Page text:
First Reconstrution Act, passed by Congress over President Johnson's veto in 1867, which established military rule in the former Confederacy until states were formally readmitted to the Union. Includes historical commentary.
Format: legislation/primary source
Commentary and sidebar notes by L. Maren Wood.
The North Carolina Fund
In Postwar North Carolina, page 6.2
In North Carolina History: A Sampler, page 2.13
During the 1960s, the North Carolina Fund was created to wage an "all-out assault on poverty" in the state.
Format: article
North Carolina History: A Sampler
A sample of the more than 800 pages of our digital textbook for North Carolina history, including background readings, various kinds of primary sources, and multimedia. Also includes an overview of the textbook and how to use it.
Format: (multiple pages)
North Carolina in the Civil War and Reconstruction
Primary sources and readings explore North Carolina during the Civil War and Reconstruction (1860–1876). Topics include debates over secession, battles and strategies, the war in North Carolina, the soldier's experience, the home front, freedom and civil rights for former slaves, Reconstruction, and the "redemption" of the state by conservatives.
Format: book (multiple pages)
North Carolina in the New Nation
Primary sources and readings explore North Carolina in the early national period (1790–1836). Topics include the development of state government and political parties, agriculture, the Great Revival, education, the gold rush, the growth of slavery, Cherokee Removal, and battles over internal improvements and reform.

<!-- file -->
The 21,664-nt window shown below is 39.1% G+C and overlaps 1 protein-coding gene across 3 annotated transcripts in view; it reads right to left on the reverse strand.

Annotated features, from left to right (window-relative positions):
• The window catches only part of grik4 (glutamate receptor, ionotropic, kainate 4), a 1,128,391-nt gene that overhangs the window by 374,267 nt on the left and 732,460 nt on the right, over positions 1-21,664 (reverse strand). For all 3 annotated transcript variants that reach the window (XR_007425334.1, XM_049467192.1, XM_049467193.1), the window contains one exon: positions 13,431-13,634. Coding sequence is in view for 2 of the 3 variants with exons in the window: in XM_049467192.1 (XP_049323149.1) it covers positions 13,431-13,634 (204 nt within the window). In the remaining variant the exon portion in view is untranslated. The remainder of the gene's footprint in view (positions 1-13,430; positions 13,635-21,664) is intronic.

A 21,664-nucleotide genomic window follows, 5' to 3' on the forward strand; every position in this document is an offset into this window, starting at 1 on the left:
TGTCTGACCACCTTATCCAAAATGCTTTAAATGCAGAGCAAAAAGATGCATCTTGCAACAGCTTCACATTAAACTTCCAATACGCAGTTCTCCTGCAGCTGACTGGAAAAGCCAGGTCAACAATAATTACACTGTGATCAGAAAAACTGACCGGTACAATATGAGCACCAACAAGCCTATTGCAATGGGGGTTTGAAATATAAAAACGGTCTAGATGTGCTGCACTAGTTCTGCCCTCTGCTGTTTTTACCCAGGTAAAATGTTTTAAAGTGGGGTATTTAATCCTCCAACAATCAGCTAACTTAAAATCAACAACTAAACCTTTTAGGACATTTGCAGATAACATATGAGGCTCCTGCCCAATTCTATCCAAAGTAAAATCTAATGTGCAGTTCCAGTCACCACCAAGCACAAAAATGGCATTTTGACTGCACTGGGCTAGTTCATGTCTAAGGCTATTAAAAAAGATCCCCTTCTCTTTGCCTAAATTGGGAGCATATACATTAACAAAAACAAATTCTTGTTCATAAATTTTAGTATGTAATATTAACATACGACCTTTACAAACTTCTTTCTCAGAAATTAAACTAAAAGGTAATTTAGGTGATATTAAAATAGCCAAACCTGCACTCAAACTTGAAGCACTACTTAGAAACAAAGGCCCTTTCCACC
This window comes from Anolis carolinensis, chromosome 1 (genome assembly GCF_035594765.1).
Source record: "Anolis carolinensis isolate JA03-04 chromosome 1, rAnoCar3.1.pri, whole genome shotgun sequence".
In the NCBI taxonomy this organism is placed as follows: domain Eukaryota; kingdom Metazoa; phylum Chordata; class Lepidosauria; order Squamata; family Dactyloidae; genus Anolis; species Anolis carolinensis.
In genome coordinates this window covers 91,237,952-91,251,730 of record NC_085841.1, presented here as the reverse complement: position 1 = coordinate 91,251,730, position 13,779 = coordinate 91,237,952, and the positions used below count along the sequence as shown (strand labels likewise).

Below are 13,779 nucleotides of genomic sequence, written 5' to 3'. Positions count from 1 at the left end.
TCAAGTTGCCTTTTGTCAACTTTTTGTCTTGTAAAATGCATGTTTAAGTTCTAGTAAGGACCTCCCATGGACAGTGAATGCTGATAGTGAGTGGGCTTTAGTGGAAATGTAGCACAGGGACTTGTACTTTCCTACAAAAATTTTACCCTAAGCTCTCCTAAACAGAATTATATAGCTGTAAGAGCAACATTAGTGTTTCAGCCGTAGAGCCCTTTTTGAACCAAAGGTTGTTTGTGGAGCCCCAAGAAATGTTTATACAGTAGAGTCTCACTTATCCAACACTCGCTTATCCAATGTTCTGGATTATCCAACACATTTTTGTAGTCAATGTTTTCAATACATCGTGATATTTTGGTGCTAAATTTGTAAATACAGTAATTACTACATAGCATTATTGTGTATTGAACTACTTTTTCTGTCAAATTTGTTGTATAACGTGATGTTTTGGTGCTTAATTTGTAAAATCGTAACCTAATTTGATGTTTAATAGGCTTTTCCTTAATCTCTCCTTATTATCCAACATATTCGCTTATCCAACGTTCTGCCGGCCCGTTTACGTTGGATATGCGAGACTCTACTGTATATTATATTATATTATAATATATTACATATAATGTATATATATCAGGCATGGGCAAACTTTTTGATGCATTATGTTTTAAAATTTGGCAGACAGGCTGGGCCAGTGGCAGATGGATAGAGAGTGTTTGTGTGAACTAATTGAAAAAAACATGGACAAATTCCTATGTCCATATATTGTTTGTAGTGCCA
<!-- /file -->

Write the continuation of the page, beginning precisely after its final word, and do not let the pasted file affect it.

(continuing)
Format: book (multiple pages)
North Carolina in the New South
Primary sources and readings explore North Carolina in the decades after the Civil War (1870–1900). Topics include changes in agriculture, the growth of cities and industry, the experiences of farmers and mill workers, education, cultural changes, politics and political activism, and the Wilmington Race Riot.
Format: book (multiple pages)
A petition to free a white slave
In Antebellum North Carolina, page 1.8
Petition to the North Carolina General Assembly to free an enslaved woman named Lucy. The petitioner, Gurdon Deming, argued that Lucy was too "perfectly White" to be kept in slavery.
Format: petition/primary source
Commentary and sidebar notes by L. Maren Wood.
Postwar North Carolina
Primary sources and readings explore the history of North Carolina and the United States during the postwar era (1945–1975).
Format: book (multiple pages)